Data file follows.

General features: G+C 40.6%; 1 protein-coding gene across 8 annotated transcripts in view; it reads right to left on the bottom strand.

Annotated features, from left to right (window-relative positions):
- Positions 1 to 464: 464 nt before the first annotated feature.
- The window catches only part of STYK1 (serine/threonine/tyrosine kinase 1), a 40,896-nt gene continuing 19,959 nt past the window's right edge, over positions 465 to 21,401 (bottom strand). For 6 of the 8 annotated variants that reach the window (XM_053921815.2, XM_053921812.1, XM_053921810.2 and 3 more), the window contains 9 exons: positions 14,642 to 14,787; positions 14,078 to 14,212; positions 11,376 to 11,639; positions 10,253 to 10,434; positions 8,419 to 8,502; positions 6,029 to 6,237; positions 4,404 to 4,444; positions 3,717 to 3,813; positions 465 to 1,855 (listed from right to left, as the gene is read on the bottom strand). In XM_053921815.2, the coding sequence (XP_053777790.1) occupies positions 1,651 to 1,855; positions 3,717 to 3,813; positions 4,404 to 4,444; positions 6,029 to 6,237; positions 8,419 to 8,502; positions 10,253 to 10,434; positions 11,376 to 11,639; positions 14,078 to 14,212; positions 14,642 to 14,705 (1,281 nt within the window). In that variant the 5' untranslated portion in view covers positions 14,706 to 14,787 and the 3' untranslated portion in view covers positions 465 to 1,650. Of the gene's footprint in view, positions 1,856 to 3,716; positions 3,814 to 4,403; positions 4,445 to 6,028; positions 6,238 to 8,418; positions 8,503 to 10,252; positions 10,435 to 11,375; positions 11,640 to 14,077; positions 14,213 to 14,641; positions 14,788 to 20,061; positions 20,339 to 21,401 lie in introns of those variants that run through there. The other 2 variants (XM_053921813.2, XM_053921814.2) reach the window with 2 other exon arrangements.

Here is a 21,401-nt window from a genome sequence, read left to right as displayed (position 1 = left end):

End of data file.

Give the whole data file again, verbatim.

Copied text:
General features: G+C 40.6%; 1 protein-coding gene across 8 annotated transcripts in view; it reads right to left on the bottom strand.

Annotated features, from left to right (window-relative positions):
- Positions 1 to 464: 464 nt before the first annotated feature.
- The window catches only part of STYK1 (serine/threonine/tyrosine kinase 1), a 40,896-nt gene continuing 19,959 nt past the window's right edge, over positions 465 to 21,401 (bottom strand). For 6 of the 8 annotated variants that reach the window (XM_053921815.2, XM_053921812.1, XM_053921810.2 and 3 more), the window contains 9 exons: positions 14,642 to 14,787; positions 14,078 to 14,212; positions 11,376 to 11,639; positions 10,253 to 10,434; positions 8,419 to 8,502; positions 6,029 to 6,237; positions 4,404 to 4,444; positions 3,717 to 3,813; positions 465 to 1,855 (listed from right to left, as the gene is read on the bottom strand). In XM_053921815.2, the coding sequence (XP_053777790.1) occupies positions 1,651 to 1,855; positions 3,717 to 3,813; positions 4,404 to 4,444; positions 6,029 to 6,237; positions 8,419 to 8,502; positions 10,253 to 10,434; positions 11,376 to 11,639; positions 14,078 to 14,212; positions 14,642 to 14,705 (1,281 nt within the window). In that variant the 5' untranslated portion in view covers positions 14,706 to 14,787 and the 3' untranslated portion in view covers positions 465 to 1,650. Of the gene's footprint in view, positions 1,856 to 3,716; positions 3,814 to 4,403; positions 4,445 to 6,028; positions 6,238 to 8,418; positions 8,503 to 10,252; positions 10,435 to 11,375; positions 11,640 to 14,077; positions 14,213 to 14,641; positions 14,788 to 20,061; positions 20,339 to 21,401 lie in introns of those variants that run through there. The other 2 variants (XM_053921813.2, XM_053921814.2) reach the window with 2 other exon arrangements.

Here is a 21,401-nt window from a genome sequence, read left to right as displayed (position 1 = left end):